How I got to where I am now:
I didn’t actually set out to work in hospitality, working in music was what I wanted to do, but I got into hospitality through a series of part-time jobs and have made it my career.
I started out as a kitchen porter when I was 14 in a restaurant in Antwerp as a way of earning some extra cash while I was at school. From there I went on to be a commis, then to a waiter and then, when I was old enough to be a bartender.
I left there when I was 18 as I’d finished my studies and was taking a year out to go and live in Paris to study French and Social Politics at the Sarbonne.
It was when I went back to Antwerp to study jazz and music composition (I’ve got a degree in Jazz) that I went back into a job in hospitality, working part-time behind the bar at the Radisson and the Hilton.
The kitchen is the place of creativity, but I realised that you can actually be creative behind the bar too and you get to have contact with the public, so I decided that was where I’d rather be.
I was still studying at this point, but once in a while I also did some work for some catering companies, covering events and they liked the way I worked, so they asked me to do some project management – organising catering for weddings and running the catering for VIPs at a football club in Antwerp.
I finished studying and was trying to pursue my music, but realised it wasn’t happening so I took a job at the European Commission in Brussels, doing catering for council meetings and using the experience I’d gained in Antwerp, but after a while I had to stop because of a back problem.
The bad back meant I couldn’t work or do anything for two years – I was literally on my back for two years - until I had an operation to repair it. When I was back on my feet I decided I was going to do something different so I moved to London.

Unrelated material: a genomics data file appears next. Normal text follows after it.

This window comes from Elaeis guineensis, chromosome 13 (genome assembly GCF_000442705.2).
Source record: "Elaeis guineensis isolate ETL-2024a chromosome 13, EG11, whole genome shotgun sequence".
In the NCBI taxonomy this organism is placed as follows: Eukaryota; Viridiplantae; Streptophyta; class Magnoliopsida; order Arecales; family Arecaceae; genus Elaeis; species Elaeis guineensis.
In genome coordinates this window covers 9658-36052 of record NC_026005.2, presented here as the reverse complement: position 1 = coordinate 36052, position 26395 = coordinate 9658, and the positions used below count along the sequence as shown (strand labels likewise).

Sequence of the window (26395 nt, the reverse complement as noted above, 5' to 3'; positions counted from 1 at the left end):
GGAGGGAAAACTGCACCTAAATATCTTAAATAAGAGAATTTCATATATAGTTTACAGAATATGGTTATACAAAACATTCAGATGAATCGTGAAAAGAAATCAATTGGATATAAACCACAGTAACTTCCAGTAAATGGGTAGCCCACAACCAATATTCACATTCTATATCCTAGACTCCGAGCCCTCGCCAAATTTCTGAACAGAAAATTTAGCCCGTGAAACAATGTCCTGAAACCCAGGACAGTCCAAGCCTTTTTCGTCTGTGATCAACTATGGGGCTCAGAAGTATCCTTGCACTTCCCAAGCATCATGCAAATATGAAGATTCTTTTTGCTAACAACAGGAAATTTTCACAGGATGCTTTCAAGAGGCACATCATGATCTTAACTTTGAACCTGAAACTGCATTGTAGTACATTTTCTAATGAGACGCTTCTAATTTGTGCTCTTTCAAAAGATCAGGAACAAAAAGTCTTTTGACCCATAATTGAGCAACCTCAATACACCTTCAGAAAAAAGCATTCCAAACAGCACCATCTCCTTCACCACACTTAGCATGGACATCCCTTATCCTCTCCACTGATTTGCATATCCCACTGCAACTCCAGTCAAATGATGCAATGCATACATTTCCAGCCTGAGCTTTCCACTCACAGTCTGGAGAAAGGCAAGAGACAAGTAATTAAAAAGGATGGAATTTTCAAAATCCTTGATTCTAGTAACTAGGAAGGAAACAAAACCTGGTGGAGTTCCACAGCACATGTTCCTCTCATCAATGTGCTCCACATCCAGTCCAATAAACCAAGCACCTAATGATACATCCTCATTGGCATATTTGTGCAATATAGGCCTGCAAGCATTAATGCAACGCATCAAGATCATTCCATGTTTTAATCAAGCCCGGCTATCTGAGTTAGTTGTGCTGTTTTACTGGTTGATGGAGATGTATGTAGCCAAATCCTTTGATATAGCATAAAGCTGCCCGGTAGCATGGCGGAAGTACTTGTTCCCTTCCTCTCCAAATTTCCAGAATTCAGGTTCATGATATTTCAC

It’s hard to get a managerial position in a city you’ve never worked in before, but after a while of searching I was lucky enough to get a job as a restaurant manager at Cottons in Islington, which I helped officially launch and where I stayed for five years.
I think my bar experience had helped me land the job as it’s also a cocktail bar and they put on live events, so I brought into it my love of music too.
While I was there Volupté approached me about working with them as general manager and I couldn’t say no. As GM I’m responsible for the kitchen and I oversee what the bar managers are doing and the floor managers.
My biggest challenge:
Opening Cottons was a big challenge. It was a new venue in a new city for me. I was quite proud to be there for five years.
It’s also been challenging to keep things going in my current job. Volupté had been open for about six years when I went into the role and for the first three to four years of trading there had hardly been any competition, but now there are a lot of burlesque venues in London and so now you can’t just have a show experience, you have to come up with new ideas to bring customers through the door.
My greatest achievement:
I’m quite proud of what I’ve achieved so far in London and that people in the industry are recognising my talents, but coming back from my illness is the biggest achievement for me. I thought I would never walk again and that was pretty hard to take in, but six months after the operation I was jumping up and down again. I was the first person to recuperate from that kind of operation so quickly and I’m so proud of that.
My advice to those wanting to make it in the industry:
Don’t be afraid to start low and work your way up, because it’s the best way of learning about the industry. It can take 10 years to get into the job you want.
I’d also say, even if you get to that desired position you shouldn’t stand still – you need to stay on the ball and keep an eye on what else is out there. So many people think they will open a restaurant or bar and that’s it, but if you want it to be successful sometimes you have to look at what else is out there and not be afraid to reinvent yourself if you want to stay ahead of the competition.